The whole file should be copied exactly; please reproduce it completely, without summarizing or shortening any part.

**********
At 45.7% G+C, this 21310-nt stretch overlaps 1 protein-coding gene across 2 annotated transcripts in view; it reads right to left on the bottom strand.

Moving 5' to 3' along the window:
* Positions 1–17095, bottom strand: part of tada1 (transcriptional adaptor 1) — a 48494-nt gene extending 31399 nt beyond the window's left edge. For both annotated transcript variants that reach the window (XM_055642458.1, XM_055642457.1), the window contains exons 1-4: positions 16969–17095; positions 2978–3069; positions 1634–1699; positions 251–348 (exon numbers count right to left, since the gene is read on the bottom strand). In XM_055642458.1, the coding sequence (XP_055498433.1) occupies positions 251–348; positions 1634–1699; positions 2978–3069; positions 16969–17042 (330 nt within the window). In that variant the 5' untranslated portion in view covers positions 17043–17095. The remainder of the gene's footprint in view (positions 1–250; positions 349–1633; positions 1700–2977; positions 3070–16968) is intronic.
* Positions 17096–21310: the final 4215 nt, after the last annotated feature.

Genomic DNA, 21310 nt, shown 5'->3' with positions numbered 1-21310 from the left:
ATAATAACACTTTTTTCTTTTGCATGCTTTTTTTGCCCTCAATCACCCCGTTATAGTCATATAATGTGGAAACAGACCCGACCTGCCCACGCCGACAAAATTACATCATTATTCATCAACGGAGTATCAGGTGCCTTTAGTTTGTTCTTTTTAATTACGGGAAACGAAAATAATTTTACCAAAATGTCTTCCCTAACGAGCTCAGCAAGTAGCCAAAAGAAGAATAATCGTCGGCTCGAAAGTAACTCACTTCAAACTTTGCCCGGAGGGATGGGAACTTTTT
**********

At 45.7% G+C, this 21310-nt stretch overlaps 1 protein-coding gene across 2 annotated transcripts in view; it reads right to left on the bottom strand.

Moving 5' to 3' along the window:
* Positions 1–17095, bottom strand: part of tada1 (transcriptional adaptor 1) — a 48494-nt gene extending 31399 nt beyond the window's left edge. For both annotated transcript variants that reach the window (XM_055642458.1, XM_055642457.1), the window contains exons 1-4: positions 16969–17095; positions 2978–3069; positions 1634–1699; positions 251–348 (exon numbers count right to left, since the gene is read on the bottom strand). In XM_055642458.1, the coding sequence (XP_055498433.1) occupies positions 251–348; positions 1634–1699; positions 2978–3069; positions 16969–17042 (330 nt within the window). In that variant the 5' untranslated portion in view covers positions 17043–17095. The remainder of the gene's footprint in view (positions 1–250; positions 349–1633; positions 1700–2977; positions 3070–16968) is intronic.
* Positions 17096–21310: the final 4215 nt, after the last annotated feature.

Genomic DNA, 21310 nt, shown 5'->3' with positions numbered 1-21310 from the left:
ATAATAACACTTTTTTCTTTTGCATGCTTTTTTTGCCCTCAATCACCCCGTTATAGTCATATAATGTGGAAACAGACCCGACCTGCCCACGCCGACAAAATTACATCATTATTCATCAACGGAGTATCAGGTGCCTTTAGTTTGTTCTTTTTAATTACGGGAAACGAAAATAATTTTACCAAAATGTCTTCCCTAACGAGCTCAGCAAGTAGCCAAAAGAAGAATAATCGTCGGCTCGAAAGTAACTCACTTCAAACTTTGCCCGGAGGGATGGGAACTTTTT